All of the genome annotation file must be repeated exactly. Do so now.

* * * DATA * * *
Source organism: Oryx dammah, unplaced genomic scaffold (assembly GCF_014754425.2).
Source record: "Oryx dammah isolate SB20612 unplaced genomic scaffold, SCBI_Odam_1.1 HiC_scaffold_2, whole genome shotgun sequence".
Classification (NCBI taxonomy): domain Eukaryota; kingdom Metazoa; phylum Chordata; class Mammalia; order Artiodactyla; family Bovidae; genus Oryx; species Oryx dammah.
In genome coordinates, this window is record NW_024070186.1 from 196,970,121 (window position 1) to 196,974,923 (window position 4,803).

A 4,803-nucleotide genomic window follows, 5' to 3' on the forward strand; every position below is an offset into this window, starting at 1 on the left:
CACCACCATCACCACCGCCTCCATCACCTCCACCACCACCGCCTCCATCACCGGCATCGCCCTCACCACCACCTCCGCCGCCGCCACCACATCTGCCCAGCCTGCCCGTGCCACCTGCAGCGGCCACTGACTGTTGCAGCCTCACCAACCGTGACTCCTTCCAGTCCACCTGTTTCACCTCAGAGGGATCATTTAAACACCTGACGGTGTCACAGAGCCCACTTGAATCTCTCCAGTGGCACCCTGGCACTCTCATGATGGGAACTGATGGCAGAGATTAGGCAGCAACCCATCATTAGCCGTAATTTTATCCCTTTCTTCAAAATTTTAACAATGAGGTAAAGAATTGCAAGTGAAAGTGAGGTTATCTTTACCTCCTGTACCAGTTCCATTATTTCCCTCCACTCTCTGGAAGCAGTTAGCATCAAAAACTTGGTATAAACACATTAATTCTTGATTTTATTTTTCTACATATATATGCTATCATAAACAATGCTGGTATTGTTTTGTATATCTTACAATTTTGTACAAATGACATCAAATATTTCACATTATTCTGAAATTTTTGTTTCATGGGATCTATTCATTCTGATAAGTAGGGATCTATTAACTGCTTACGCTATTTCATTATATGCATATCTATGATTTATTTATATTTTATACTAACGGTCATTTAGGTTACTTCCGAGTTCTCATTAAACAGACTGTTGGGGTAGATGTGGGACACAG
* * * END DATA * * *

Source organism: Oryx dammah, unplaced genomic scaffold (assembly GCF_014754425.2).
Source record: "Oryx dammah isolate SB20612 unplaced genomic scaffold, SCBI_Odam_1.1 HiC_scaffold_2, whole genome shotgun sequence".
Classification (NCBI taxonomy): domain Eukaryota; kingdom Metazoa; phylum Chordata; class Mammalia; order Artiodactyla; family Bovidae; genus Oryx; species Oryx dammah.
In genome coordinates, this window is record NW_024070186.1 from 196,970,121 (window position 1) to 196,974,923 (window position 4,803).

A 4,803-nucleotide genomic window follows, 5' to 3' on the forward strand; every position below is an offset into this window, starting at 1 on the left:
CACCACCATCACCACCGCCTCCATCACCTCCACCACCACCGCCTCCATCACCGGCATCGCCCTCACCACCACCTCCGCCGCCGCCACCACATCTGCCCAGCCTGCCCGTGCCACCTGCAGCGGCCACTGACTGTTGCAGCCTCACCAACCGTGACTCCTTCCAGTCCACCTGTTTCACCTCAGAGGGATCATTTAAACACCTGACGGTGTCACAGAGCCCACTTGAATCTCTCCAGTGGCACCCTGGCACTCTCATGATGGGAACTGATGGCAGAGATTAGGCAGCAACCCATCATTAGCCGTAATTTTATCCCTTTCTTCAAAATTTTAACAATGAGGTAAAGAATTGCAAGTGAAAGTGAGGTTATCTTTACCTCCTGTACCAGTTCCATTATTTCCCTCCACTCTCTGGAAGCAGTTAGCATCAAAAACTTGGTATAAACACATTAATTCTTGATTTTATTTTTCTACATATATATGCTATCATAAACAATGCTGGTATTGTTTTGTATATCTTACAATTTTGTACAAATGACATCAAATATTTCACATTATTCTGAAATTTTTGTTTCATGGGATCTATTCATTCTGATAAGTAGGGATCTATTAACTGCTTACGCTATTTCATTATATGCATATCTATGATTTATTTATATTTTATACTAACGGTCATTTAGGTTACTTCCGAGTTCTCATTAAACAGACTGTTGGGGTAGATGTGGGACACAG